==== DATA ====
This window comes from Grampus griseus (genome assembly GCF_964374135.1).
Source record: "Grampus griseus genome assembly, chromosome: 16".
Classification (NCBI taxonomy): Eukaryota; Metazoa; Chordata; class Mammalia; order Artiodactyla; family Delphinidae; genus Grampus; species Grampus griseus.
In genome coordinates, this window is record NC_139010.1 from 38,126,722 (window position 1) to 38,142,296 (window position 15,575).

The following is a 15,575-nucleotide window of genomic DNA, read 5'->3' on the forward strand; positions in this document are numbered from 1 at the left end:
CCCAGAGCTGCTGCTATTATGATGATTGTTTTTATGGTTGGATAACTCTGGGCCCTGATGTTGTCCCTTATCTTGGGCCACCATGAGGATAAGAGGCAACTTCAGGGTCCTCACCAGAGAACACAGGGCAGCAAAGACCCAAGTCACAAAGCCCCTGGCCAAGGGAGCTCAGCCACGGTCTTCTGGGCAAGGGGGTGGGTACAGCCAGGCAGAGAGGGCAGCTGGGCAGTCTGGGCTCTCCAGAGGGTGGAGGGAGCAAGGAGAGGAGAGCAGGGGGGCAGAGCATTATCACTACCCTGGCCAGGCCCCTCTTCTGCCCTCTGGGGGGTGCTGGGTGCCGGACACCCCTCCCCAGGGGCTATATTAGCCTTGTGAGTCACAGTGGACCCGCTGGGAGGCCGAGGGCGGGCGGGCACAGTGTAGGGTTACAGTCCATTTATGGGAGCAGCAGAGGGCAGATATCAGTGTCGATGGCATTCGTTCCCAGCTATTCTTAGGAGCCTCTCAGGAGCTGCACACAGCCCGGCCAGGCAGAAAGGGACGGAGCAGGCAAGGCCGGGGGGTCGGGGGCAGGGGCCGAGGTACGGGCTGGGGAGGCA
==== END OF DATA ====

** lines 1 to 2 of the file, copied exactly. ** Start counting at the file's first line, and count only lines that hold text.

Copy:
This window comes from Grampus griseus (genome assembly GCF_964374135.1).
Source record: "Grampus griseus genome assembly, chromosome: 16".